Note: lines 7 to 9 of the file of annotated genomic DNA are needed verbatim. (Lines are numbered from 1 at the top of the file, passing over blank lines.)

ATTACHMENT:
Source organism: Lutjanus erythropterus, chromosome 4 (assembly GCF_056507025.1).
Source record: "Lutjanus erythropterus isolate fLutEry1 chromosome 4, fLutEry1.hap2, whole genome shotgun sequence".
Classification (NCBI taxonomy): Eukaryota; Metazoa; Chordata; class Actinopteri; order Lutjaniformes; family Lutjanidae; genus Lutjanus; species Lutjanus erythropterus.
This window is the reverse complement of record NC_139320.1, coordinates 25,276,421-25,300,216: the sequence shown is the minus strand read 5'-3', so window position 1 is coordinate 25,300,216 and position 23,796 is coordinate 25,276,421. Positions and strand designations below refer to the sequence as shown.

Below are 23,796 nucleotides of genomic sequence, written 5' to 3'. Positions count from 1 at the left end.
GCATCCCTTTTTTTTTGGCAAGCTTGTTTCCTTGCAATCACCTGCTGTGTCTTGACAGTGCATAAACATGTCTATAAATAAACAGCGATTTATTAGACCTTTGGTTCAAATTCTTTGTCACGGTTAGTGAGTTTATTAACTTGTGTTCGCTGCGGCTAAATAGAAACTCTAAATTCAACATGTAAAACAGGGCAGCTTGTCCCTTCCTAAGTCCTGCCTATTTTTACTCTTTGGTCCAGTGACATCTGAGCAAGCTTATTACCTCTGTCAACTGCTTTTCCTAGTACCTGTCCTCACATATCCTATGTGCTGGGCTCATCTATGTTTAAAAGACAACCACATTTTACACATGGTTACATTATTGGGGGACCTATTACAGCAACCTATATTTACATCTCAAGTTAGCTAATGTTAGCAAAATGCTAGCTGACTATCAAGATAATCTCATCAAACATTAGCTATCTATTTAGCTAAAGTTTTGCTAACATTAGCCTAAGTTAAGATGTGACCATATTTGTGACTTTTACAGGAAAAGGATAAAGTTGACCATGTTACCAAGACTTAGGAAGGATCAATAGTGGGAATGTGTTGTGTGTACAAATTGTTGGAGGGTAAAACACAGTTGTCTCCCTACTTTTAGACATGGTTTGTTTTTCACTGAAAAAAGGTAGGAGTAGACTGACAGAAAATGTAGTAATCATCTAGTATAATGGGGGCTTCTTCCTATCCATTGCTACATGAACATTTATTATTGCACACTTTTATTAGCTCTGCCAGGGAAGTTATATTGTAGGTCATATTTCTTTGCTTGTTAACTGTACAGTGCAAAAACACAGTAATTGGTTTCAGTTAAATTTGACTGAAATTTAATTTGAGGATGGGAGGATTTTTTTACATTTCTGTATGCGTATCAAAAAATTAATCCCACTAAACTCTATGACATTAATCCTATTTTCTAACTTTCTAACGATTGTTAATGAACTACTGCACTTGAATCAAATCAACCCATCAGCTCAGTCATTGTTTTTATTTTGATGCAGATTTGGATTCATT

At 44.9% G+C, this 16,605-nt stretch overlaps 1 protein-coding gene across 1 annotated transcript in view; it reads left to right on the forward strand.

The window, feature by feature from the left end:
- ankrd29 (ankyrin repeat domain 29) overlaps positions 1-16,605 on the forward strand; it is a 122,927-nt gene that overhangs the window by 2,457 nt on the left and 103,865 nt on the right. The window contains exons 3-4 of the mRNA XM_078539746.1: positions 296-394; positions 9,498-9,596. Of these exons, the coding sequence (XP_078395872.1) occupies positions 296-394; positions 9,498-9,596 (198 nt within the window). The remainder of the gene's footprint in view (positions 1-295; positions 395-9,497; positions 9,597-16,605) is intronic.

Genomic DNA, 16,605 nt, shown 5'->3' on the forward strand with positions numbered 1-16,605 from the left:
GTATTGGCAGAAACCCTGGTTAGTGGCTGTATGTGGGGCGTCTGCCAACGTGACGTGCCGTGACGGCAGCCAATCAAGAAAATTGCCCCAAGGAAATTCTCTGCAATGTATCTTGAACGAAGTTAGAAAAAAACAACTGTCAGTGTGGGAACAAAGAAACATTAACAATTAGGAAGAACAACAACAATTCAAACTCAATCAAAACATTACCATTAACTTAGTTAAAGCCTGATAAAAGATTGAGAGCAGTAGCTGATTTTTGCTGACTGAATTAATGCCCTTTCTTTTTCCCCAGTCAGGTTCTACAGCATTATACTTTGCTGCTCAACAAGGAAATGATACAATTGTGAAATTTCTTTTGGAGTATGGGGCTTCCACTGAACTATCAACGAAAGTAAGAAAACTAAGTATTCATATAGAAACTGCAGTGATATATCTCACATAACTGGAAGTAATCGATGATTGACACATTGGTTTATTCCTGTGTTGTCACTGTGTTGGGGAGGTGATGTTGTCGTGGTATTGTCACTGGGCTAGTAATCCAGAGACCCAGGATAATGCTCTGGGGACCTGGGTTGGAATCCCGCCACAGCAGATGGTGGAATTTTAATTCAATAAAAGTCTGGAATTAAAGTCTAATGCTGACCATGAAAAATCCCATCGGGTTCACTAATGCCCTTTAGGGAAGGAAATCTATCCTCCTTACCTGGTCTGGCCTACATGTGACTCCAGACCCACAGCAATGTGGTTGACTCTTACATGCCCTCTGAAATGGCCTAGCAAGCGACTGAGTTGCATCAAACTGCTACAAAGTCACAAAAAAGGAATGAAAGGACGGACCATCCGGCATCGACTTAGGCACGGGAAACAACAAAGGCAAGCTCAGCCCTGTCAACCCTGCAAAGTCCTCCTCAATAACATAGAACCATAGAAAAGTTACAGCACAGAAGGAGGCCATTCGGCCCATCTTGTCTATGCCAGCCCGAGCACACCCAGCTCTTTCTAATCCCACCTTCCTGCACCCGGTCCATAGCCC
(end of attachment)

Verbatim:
At 44.9% G+C, this 16,605-nt stretch overlaps 1 protein-coding gene across 1 annotated transcript in view; it reads left to right on the forward strand.

The window, feature by feature from the left end:
- ankrd29 (ankyrin repeat domain 29) overlaps positions 1-16,605 on the forward strand; it is a 122,927-nt gene that overhangs the window by 2,457 nt on the left and 103,865 nt on the right. The window contains exons 3-4 of the mRNA XM_078539746.1: positions 296-394; positions 9,498-9,596. Of these exons, the coding sequence (XP_078395872.1) occupies positions 296-394; positions 9,498-9,596 (198 nt within the window). The remainder of the gene's footprint in view (positions 1-295; positions 395-9,497; positions 9,597-16,605) is intronic.